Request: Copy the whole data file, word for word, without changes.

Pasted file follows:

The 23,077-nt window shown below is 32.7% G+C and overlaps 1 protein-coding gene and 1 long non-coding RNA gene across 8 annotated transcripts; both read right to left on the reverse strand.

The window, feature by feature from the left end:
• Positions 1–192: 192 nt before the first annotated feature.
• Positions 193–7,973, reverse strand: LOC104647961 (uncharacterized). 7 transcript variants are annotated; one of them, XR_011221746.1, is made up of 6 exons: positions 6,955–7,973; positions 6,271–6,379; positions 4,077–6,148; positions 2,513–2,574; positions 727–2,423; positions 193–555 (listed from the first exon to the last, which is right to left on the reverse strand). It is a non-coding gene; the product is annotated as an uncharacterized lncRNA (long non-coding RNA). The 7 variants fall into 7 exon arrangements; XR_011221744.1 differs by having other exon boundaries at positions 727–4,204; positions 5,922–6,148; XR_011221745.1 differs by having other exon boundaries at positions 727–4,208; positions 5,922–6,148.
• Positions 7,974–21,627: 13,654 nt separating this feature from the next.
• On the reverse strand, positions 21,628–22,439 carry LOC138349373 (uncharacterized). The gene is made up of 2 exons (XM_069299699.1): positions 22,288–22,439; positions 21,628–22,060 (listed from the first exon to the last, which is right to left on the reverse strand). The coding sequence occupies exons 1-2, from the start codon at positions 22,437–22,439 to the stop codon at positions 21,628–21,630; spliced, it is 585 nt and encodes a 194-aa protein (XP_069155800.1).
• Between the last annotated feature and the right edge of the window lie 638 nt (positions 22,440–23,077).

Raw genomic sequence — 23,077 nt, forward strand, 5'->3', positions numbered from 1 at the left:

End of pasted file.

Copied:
The 23,077-nt window shown below is 32.7% G+C and overlaps 1 protein-coding gene and 1 long non-coding RNA gene across 8 annotated transcripts; both read right to left on the reverse strand.

The window, feature by feature from the left end:
• Positions 1–192: 192 nt before the first annotated feature.
• Positions 193–7,973, reverse strand: LOC104647961 (uncharacterized). 7 transcript variants are annotated; one of them, XR_011221746.1, is made up of 6 exons: positions 6,955–7,973; positions 6,271–6,379; positions 4,077–6,148; positions 2,513–2,574; positions 727–2,423; positions 193–555 (listed from the first exon to the last, which is right to left on the reverse strand). It is a non-coding gene; the product is annotated as an uncharacterized lncRNA (long non-coding RNA). The 7 variants fall into 7 exon arrangements; XR_011221744.1 differs by having other exon boundaries at positions 727–4,204; positions 5,922–6,148; XR_011221745.1 differs by having other exon boundaries at positions 727–4,208; positions 5,922–6,148.
• Positions 7,974–21,627: 13,654 nt separating this feature from the next.
• On the reverse strand, positions 21,628–22,439 carry LOC138349373 (uncharacterized). The gene is made up of 2 exons (XM_069299699.1): positions 22,288–22,439; positions 21,628–22,060 (listed from the first exon to the last, which is right to left on the reverse strand). The coding sequence occupies exons 1-2, from the start codon at positions 22,437–22,439 to the stop codon at positions 21,628–21,630; spliced, it is 585 nt and encodes a 194-aa protein (XP_069155800.1).
• Between the last annotated feature and the right edge of the window lie 638 nt (positions 22,440–23,077).

Raw genomic sequence — 23,077 nt, forward strand, 5'->3', positions numbered from 1 at the left: